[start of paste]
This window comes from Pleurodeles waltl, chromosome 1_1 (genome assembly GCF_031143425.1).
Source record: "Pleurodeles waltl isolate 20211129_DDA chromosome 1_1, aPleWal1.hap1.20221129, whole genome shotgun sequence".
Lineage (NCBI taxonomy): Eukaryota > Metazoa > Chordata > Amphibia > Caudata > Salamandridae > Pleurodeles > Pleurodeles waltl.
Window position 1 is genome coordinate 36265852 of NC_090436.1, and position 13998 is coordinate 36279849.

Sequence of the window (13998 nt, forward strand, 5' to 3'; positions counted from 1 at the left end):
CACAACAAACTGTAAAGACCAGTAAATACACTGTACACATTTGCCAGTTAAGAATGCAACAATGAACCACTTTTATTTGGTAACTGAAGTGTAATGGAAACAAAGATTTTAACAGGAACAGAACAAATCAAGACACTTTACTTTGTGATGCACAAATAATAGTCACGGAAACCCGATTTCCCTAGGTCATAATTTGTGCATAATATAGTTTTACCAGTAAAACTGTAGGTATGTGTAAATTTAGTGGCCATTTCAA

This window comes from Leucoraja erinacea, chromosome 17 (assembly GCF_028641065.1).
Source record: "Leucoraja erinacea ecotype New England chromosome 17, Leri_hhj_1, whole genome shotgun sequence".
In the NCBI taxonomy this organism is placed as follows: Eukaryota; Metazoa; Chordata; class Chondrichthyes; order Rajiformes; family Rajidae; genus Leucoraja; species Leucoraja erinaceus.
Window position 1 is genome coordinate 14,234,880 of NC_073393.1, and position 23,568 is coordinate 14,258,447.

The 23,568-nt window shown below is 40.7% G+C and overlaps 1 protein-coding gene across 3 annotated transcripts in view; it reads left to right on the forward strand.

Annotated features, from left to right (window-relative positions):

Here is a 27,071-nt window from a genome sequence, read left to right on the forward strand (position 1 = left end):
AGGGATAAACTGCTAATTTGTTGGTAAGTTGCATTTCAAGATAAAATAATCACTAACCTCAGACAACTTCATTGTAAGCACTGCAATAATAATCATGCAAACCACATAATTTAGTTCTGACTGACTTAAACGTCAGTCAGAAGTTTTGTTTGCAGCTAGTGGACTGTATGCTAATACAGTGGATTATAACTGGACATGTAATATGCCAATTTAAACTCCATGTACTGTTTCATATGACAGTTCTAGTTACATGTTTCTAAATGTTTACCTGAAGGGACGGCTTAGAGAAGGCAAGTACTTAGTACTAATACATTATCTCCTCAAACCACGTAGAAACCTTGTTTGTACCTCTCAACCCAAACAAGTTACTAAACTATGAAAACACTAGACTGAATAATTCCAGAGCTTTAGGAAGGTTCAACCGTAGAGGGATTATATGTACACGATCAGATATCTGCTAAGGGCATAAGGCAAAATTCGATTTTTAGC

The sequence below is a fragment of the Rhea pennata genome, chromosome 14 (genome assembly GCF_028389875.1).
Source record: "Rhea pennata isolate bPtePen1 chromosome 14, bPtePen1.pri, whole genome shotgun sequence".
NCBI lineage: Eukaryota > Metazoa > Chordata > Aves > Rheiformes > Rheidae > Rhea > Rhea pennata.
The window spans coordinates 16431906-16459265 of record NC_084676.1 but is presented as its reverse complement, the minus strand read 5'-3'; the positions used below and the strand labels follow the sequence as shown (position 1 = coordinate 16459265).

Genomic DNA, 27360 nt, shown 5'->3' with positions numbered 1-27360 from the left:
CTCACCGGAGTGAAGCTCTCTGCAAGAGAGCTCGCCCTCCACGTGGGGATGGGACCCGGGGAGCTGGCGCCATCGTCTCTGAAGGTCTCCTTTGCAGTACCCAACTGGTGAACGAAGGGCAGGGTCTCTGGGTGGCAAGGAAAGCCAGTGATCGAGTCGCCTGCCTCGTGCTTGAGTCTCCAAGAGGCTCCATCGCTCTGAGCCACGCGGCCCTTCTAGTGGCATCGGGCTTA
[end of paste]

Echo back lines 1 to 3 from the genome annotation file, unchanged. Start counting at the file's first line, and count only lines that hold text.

This window comes from Pleurodeles waltl, chromosome 1_1 (genome assembly GCF_031143425.1).
Source record: "Pleurodeles waltl isolate 20211129_DDA chromosome 1_1, aPleWal1.hap1.20221129, whole genome shotgun sequence".
Lineage (NCBI taxonomy): Eukaryota > Metazoa > Chordata > Amphibia > Caudata > Salamandridae > Pleurodeles > Pleurodeles waltl.